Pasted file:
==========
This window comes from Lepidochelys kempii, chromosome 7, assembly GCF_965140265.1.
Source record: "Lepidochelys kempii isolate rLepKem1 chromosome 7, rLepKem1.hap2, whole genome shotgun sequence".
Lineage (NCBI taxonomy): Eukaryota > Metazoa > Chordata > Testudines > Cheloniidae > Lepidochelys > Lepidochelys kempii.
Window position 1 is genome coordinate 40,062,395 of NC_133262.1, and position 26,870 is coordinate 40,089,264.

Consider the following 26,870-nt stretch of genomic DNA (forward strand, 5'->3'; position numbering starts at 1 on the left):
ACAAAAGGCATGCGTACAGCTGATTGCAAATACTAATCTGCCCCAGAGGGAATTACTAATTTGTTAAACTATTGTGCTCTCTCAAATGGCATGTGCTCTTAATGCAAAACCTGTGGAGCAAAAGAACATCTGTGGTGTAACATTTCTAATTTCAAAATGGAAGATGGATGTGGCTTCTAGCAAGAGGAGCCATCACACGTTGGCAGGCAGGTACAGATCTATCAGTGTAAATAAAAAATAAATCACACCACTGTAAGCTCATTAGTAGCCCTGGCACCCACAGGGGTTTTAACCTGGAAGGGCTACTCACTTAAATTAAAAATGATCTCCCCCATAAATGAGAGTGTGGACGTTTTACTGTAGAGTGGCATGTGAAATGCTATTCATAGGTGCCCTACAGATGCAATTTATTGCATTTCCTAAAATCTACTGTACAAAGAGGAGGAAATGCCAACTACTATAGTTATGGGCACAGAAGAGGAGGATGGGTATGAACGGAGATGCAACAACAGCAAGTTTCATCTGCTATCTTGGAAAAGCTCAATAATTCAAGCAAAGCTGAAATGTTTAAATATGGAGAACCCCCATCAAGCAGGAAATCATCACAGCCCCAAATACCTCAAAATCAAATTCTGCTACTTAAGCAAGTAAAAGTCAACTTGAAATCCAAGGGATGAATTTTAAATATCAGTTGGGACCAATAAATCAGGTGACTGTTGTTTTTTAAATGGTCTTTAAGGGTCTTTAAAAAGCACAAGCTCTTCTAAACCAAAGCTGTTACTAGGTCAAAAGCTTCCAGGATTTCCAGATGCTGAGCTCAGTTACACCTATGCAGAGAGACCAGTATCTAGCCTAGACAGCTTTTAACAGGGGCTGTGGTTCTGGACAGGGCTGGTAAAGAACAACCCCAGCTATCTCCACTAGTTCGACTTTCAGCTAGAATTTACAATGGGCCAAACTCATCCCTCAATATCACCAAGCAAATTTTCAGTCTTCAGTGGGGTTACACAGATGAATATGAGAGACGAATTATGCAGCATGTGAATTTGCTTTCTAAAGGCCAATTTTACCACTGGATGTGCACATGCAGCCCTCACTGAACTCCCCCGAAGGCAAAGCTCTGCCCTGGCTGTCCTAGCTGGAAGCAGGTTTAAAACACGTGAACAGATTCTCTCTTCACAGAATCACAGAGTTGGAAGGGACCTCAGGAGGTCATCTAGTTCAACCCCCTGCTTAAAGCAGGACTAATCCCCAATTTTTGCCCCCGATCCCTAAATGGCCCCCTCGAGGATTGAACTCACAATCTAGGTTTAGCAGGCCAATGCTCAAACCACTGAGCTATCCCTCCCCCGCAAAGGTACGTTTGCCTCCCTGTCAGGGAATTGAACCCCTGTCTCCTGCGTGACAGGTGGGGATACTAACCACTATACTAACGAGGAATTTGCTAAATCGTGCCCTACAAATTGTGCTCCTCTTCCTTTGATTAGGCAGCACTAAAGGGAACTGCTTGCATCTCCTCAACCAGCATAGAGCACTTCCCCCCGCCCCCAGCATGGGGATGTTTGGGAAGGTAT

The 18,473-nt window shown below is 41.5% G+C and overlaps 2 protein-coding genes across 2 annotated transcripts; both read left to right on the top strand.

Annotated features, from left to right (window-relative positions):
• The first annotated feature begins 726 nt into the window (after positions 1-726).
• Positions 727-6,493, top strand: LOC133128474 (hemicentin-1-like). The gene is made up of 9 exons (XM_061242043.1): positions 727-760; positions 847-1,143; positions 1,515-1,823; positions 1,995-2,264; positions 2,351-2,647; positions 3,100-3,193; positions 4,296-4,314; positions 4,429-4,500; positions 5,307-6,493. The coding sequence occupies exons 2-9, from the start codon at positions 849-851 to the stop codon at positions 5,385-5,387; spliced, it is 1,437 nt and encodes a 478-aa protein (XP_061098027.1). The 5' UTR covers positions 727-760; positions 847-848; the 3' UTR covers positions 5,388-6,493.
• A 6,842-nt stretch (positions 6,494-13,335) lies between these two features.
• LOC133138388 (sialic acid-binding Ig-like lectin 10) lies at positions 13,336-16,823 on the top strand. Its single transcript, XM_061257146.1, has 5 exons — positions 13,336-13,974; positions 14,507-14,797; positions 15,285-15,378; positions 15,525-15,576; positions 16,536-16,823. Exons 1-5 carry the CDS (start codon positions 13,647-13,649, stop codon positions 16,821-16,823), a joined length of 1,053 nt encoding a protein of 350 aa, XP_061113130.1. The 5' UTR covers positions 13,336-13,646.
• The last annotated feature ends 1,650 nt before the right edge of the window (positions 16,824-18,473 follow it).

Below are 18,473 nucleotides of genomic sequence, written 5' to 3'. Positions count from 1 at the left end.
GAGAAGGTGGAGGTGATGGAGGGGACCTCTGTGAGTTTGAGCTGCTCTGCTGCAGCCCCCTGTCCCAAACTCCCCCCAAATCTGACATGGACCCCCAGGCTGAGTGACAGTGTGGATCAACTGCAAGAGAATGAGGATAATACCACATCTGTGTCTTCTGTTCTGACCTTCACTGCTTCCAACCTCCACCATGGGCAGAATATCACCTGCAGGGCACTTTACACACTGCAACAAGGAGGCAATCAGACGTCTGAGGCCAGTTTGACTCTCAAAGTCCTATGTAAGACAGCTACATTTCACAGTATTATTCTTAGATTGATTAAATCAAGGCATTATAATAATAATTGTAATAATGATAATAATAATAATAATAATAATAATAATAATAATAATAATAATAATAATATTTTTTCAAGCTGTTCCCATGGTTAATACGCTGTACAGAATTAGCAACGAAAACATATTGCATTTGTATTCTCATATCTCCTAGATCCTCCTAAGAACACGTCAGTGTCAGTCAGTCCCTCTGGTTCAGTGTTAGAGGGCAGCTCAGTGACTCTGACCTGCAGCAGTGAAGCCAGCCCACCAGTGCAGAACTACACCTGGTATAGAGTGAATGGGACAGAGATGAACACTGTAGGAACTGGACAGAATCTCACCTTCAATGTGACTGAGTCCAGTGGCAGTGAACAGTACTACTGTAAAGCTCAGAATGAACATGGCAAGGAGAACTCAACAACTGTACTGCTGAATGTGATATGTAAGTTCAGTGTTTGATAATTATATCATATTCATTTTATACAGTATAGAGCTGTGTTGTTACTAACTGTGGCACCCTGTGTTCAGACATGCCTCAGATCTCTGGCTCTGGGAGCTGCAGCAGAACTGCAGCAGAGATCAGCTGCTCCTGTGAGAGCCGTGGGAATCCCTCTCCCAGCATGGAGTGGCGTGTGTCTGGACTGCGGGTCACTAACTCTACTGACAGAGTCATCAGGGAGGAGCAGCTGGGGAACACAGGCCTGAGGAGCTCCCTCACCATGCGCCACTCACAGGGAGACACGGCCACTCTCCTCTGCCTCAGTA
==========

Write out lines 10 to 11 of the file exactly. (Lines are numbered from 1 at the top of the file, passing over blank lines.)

• Positions 727-6,493, top strand: LOC133128474 (hemicentin-1-like). The gene is made up of 9 exons (XM_061242043.1): positions 727-760; positions 847-1,143; positions 1,515-1,823; positions 1,995-2,264; positions 2,351-2,647; positions 3,100-3,193; positions 4,296-4,314; positions 4,429-4,500; positions 5,307-6,493. The coding sequence occupies exons 2-9, from the start codon at positions 849-851 to the stop codon at positions 5,385-5,387; spliced, it is 1,437 nt and encodes a 478-aa protein (XP_061098027.1). The 5' UTR covers positions 727-760; positions 847-848; the 3' UTR covers positions 5,388-6,493.
• A 6,842-nt stretch (positions 6,494-13,335) lies between these two features.